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Podio and HIPPA Compliance

Intro:

Podio is such a powerful, flexible tool that there’s not much many industries it couldn’t help improve. It would be a great for managing doctor's offices, dentist’s offices, even medical records for a school who has students living in a dorm; however, there’s one big roadblock. Podio is not HIPAA compliant. 


While the data integrity of Podio meets federal HIPAA regulations, but there is a much broader spectrum of what you have to consider when trying to comply with HIPAA. Podio has been in talks for a while about becoming HIPAA compliant and has made a statement that they have taken into consideration into putting a feature into implementation but there are no timeline details and no guarantee. It’s a pretty vague statement, but the interest is there because Podio knows the avenues it could open up. 


History

So first off, what is HIPAA? It's the health insurance portability and accountability act of 1996. It is a very necessary bit of legislation that came out in 1996 that provided federal guidelines for the storage, transportation and disclosure of private health information (PHI). It inadvertently created multiple new sectors of the US government and spawned an entire industry of consultants and software programs designed to keep organizations in HIPAA compliance.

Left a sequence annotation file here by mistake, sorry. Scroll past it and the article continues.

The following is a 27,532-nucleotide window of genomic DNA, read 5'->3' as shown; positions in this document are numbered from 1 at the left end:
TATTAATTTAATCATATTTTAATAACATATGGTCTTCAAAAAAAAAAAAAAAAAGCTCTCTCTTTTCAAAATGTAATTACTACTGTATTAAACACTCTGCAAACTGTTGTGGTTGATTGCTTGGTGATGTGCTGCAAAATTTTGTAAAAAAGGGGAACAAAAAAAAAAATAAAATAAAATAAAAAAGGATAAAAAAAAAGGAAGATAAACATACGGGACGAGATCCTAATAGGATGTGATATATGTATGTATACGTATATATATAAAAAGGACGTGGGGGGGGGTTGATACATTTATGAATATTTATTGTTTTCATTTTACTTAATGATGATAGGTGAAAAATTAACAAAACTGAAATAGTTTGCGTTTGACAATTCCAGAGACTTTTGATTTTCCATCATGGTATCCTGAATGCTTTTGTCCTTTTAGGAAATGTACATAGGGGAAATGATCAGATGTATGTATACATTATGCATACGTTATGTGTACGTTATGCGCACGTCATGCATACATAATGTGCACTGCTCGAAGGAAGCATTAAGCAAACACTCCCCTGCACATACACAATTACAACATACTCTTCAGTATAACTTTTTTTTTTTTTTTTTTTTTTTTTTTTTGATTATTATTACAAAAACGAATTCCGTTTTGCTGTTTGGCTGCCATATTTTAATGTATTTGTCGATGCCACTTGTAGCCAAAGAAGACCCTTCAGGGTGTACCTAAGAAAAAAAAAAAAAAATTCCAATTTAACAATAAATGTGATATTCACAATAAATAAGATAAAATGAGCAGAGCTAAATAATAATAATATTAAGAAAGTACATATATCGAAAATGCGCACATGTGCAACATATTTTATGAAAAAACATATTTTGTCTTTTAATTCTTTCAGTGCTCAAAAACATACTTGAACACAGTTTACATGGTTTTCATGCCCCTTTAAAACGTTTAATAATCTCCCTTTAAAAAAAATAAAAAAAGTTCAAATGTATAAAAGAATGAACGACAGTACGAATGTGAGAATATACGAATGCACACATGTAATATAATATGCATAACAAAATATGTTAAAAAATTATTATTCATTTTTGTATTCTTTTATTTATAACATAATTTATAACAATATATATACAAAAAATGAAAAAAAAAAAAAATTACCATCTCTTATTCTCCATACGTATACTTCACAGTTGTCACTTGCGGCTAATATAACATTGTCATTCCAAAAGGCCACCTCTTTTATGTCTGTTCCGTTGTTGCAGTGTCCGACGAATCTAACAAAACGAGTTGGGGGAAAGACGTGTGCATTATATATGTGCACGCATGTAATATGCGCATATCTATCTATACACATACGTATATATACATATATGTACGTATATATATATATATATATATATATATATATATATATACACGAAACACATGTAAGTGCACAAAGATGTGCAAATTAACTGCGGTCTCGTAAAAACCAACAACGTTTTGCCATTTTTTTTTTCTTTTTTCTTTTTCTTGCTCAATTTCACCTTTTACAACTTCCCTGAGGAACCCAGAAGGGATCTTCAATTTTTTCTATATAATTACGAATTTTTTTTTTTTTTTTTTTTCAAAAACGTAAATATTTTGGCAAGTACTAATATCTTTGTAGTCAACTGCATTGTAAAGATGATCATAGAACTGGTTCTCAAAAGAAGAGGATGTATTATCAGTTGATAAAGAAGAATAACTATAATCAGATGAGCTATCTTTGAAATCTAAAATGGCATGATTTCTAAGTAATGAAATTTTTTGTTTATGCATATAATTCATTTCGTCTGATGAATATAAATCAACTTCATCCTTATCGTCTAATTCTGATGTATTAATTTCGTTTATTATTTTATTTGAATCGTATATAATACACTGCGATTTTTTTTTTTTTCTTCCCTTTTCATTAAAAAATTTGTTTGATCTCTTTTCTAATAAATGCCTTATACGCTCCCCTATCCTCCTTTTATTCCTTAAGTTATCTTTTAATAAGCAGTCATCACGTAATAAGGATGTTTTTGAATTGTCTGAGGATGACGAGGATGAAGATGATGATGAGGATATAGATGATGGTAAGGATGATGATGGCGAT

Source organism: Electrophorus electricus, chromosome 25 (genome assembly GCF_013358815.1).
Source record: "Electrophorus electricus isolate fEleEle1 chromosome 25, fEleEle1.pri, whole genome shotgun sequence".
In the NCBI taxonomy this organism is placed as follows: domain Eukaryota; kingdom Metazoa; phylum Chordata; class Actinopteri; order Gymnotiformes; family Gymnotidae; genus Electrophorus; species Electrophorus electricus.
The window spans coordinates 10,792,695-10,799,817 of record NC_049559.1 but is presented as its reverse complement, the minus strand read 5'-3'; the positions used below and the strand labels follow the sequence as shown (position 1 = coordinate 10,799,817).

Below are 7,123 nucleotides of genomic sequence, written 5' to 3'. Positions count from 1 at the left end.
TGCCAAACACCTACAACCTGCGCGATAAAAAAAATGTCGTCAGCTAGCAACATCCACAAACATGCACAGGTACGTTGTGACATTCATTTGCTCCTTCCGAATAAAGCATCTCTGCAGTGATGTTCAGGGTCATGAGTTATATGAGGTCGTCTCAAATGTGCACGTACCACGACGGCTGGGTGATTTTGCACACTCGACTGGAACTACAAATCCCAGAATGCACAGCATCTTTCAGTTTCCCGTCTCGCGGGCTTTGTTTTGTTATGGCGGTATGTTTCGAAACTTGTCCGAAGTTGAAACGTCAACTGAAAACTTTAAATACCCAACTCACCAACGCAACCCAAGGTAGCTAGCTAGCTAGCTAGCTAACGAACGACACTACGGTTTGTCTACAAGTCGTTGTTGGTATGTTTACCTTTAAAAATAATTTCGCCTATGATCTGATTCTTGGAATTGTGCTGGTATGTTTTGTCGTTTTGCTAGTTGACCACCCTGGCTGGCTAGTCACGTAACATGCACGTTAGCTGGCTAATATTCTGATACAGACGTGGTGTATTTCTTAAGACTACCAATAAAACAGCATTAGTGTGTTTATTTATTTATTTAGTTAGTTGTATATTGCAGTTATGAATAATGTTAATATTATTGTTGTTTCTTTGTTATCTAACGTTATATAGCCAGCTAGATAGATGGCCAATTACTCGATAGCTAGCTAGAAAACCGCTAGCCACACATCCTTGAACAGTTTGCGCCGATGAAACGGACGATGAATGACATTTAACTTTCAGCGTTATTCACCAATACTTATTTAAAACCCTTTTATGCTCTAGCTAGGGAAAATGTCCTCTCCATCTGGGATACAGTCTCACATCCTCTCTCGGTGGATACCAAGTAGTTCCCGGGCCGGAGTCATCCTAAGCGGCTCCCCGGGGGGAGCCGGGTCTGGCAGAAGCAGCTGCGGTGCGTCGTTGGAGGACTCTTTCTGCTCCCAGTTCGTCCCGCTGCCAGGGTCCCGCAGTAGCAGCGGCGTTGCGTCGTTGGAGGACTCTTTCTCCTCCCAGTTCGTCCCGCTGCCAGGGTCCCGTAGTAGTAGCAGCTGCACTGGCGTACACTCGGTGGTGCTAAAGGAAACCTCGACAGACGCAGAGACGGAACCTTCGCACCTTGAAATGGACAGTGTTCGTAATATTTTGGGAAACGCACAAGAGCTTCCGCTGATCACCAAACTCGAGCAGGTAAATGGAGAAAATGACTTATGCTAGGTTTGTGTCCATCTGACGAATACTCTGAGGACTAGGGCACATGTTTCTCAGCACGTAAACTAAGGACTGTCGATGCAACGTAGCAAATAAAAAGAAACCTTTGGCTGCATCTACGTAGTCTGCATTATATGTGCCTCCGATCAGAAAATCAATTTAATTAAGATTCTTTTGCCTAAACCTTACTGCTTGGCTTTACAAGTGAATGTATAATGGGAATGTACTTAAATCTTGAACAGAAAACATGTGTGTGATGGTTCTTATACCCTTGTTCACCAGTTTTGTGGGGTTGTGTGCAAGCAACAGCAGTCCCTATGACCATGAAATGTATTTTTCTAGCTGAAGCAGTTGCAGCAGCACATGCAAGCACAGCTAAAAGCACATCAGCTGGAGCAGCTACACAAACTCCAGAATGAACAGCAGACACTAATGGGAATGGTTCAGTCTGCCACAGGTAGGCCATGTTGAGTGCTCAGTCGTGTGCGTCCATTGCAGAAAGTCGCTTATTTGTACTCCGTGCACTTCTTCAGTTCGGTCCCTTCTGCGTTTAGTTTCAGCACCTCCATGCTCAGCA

The Problem: 

Why? The issue was the wording of the act. The language cites any information which could be related to one's private health information as being officially protected under HIPAA… What isn’t private health information? The fact you are alive and have a heartbeat could be considered protected under HIPAA. You have a name and are alive? You are protected under HIPAA. It became an umbrella clause that the federal government could push in many ways. 


HIPAA & Podio: 

So Podio clearly has more to worry about than just it’s data intergrity when complying with HIPAA. The very fiber of Podio’s being, an open ended share feature, represents a massive potential HIPAA violation. When you build a system to be open and collaborative where you can modify fields and share items, it’s almost in direct conflict with the design requirements of the HIPAA compliance system where you protect the data and slowly give access to track it. 


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